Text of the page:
Lebanon, which was occupied militarily by Syria from 1976 to 2005, has adopted a policy of "disassociation" towards its neighbour’s crisis, fearing the chaos could spill across its borders. There have already been armed clashes between Assad supporters and Syrian rebels in the north of the country, where rebels base their operations and home to some 30,000 Syria refugees.
Damascus has already accused Lebanon’s political factions of sending arms and terrorists across the border into Syria to boost the rebellion. If it is pushed to take action, Syria could once again send its army into Lebanon under the pretext of hunting down rebel fighters. Both countries have recently traded accusations of border violations.
If Assad falls, Hezbollah will lose a key ally across the border and may be tempted to launch a coup to prevent an alliance between Sunni groups in Syria and Assad’s opponents in Lebanon. This could risk triggering a civil war between pro and anti-Syrian forces in Lebanon.
The situation on the border between the two countries, who are officially still at war with one another, is relatively calm. However, Israel has recently sent reinforcements to be deployed along its northern border with Lebanon and Syria.
Tel Aviv is concerned that the Golan Heights, which Israel seized from Syria in the Six Day War of 1967, will become a focal point for an attack against its borders. The Jewish state also fears that the toppling of the secular Assad regime, which has always guaranteed relative peace, will see it replaced by Islamist rulers more aggressive towards Israel.
For the Israeli government, the worst case scenario in a post-Assad Middle East would be Syria’s vast arsenal of chemical weapons falling into the hands of Islamist radicals with links to al Qaeda. Or to the Iran-backed Lebanese militant group Hezbollah, Israel’s sworn enemies.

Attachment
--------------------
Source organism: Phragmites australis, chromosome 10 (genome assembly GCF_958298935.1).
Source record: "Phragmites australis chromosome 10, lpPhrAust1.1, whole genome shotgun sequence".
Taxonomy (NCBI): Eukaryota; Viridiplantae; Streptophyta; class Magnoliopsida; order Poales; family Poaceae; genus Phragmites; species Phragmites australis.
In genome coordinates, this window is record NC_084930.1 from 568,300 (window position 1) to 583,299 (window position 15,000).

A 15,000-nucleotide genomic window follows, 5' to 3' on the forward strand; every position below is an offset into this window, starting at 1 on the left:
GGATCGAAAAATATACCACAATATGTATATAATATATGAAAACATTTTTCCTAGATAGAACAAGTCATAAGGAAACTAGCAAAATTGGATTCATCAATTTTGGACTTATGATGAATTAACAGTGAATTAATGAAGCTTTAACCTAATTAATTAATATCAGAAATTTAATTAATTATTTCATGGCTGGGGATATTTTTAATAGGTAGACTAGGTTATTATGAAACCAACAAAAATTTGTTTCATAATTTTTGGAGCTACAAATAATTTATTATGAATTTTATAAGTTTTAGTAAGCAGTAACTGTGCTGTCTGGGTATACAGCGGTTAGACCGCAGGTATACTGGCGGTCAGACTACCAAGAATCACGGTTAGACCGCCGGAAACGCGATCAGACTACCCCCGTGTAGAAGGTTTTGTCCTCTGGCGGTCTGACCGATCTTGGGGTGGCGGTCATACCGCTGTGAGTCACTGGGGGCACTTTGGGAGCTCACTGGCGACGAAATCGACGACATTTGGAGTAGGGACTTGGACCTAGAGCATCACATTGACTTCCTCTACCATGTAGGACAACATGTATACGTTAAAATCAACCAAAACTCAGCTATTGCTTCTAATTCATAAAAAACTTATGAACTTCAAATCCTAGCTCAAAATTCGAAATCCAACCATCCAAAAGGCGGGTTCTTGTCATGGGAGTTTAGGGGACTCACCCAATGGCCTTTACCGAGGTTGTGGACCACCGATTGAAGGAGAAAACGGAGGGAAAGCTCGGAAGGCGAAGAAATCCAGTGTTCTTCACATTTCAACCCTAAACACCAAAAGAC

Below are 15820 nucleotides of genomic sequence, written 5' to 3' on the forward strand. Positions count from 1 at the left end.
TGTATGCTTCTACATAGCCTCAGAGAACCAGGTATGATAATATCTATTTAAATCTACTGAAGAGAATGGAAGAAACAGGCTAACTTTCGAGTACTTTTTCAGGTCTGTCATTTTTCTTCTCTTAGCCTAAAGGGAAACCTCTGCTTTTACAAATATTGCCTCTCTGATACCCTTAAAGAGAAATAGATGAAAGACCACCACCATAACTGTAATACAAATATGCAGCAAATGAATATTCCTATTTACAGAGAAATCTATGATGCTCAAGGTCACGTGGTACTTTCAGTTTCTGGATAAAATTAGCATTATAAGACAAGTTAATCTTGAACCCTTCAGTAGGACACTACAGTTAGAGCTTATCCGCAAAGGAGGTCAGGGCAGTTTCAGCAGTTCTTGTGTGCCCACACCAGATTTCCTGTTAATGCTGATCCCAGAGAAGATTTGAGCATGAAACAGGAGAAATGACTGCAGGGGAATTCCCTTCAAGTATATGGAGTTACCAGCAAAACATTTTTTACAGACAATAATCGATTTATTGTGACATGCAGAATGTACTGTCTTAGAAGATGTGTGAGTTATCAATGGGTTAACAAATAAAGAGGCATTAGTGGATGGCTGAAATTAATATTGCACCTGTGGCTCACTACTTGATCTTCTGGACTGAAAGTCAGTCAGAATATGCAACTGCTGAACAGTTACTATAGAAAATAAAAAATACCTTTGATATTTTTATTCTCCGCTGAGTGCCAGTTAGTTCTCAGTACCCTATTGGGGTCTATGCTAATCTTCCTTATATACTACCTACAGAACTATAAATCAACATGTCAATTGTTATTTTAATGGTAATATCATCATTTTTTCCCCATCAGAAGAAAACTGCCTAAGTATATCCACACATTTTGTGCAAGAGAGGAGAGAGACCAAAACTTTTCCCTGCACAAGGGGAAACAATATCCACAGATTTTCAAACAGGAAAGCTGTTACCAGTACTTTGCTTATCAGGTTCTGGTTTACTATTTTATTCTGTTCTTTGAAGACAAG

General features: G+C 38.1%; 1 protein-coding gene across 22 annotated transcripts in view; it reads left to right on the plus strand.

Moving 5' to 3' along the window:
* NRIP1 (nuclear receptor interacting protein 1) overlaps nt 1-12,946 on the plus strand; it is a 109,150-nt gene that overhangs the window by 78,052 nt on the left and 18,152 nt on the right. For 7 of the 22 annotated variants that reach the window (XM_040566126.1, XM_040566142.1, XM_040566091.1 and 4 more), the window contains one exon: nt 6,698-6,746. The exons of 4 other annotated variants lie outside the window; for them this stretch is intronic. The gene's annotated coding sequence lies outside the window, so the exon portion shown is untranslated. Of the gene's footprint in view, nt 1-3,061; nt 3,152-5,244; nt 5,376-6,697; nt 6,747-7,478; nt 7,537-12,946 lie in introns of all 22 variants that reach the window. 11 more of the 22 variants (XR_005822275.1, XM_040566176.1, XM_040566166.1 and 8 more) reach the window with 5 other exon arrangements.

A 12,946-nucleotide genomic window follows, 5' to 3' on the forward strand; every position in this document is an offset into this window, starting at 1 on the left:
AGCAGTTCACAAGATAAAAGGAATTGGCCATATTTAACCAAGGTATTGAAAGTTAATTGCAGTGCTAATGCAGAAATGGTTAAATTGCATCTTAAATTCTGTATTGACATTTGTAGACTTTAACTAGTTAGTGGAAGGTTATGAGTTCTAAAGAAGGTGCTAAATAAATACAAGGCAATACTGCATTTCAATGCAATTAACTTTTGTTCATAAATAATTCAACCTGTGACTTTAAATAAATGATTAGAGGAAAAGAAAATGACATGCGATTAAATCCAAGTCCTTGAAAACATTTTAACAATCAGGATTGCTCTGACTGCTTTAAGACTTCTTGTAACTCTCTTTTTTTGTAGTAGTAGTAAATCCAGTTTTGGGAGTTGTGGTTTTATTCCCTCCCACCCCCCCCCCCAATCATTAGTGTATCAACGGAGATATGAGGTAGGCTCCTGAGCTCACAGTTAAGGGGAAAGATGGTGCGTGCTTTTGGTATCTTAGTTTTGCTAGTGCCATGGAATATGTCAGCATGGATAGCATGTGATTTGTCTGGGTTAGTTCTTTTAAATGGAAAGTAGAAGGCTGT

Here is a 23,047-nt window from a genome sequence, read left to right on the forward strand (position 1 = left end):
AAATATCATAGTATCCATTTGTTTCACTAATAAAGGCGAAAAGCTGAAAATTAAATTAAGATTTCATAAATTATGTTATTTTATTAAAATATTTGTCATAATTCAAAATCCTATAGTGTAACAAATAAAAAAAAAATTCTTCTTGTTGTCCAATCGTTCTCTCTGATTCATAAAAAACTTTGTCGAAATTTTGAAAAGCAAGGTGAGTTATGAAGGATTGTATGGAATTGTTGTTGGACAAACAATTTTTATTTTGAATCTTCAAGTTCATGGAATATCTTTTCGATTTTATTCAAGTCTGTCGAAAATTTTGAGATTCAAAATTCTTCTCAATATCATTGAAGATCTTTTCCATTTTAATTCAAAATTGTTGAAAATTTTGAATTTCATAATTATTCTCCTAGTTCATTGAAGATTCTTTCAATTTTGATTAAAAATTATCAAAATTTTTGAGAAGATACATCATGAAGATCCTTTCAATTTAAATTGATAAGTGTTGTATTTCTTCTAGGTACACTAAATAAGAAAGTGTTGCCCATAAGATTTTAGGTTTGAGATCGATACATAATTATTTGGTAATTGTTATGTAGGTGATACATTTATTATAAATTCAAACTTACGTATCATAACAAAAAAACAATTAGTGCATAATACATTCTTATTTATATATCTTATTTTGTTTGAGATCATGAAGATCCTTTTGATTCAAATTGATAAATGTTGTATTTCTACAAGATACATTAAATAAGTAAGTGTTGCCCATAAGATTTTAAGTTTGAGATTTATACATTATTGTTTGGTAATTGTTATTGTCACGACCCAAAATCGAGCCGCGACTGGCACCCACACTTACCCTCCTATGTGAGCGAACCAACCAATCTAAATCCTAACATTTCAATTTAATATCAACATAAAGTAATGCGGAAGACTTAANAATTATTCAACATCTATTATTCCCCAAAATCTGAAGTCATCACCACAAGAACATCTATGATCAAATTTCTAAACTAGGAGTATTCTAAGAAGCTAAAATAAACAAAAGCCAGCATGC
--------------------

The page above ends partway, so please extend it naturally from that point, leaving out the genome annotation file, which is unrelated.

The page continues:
Jordan claims it is now home to more than 140, 000 Syrian refugees, including 36,000 who are officially registered with the UN. The country’s capital Amman is also home to several hundred deserters from the Syrian army. There have been reports in recent days of military skirmishes on the border between the two countries.
According to analysts, Amman’s greatest fear is the infiltration of Syrian agents among the floods of refugees, there to create unrest as revenge for Jordan’s support of the anti-Assad policies of both Turkey and the US. Jordan is also anxious about who will gain control of Syria’s biological and chemical weapons, should Assad fall.
The kingdom could suffer long lasting instability in the case of civil war and the resulting exodus of refugees from a post-Assad Syria. The country is already struggling to deal with a humanitarian crisis at present.
Iraq, a key member of the ‘Shiite Crescent’, or ‘Shiite Axis’, which stretches from Tehran to Damascus, is the only one of Syria’s neighbours who continues to support Assad. According to numerous reports, hundreds of jihadists have crossed into Syria from Iraq to join the fight against Assad, making the border a sensitive and crucial concern. The UN says that, in the last three weeks, more than 22,000 Iraqis living in Syria have fled the violence and returned to their home country.
An exacerbation of sectarian tensions between Sunni and Shiite Muslims and increasing instability around the border region could play into the hands of Islamist Jihadists, who are already in open war against Baghdad.
In the case of a post-Assad meltdown the Kurdish controlled part of northern Iraq, which is already quasi-independent, could forge connections with the Kurds in Syria. Another concern would be the rise of the Syrian Muslim Brotherhood in Damascus and the instillation of a new Sunni regime hostile to Iraq’s Shiite Prime Minister Nouri al-Maliki.
Turkey, which shares a 900km border with Syria, has played a major role in aiding the Free Syrian Army, whose command base is within its territory. Turkey has also given sanctuary to 50,000 Syrian refugees and numerous Syrian army deserters along its border region. Ankara has repeatedly called for its former ally Assad to step down.
Ankara is concerned about the risk of a mass influx of refugees from the besieged Syrian city of Aleppo, currently the scene of fierce fighting between rebels and government troops. Like Jordan, Turkey also fears a revenge campaign by Syrian secret services.
The question of Kurdish autonomy raises the hackles of Turkish authorities, who fear a partition of Syria and the creation of a “Kurdistan” with the north of Iraq. This would boost the determination of the Kurdistan Workers Party PKK, which has been involved in an armed struggle against Turkey in a bid for Kurdish autonomy, testing the limits of Turkish patience.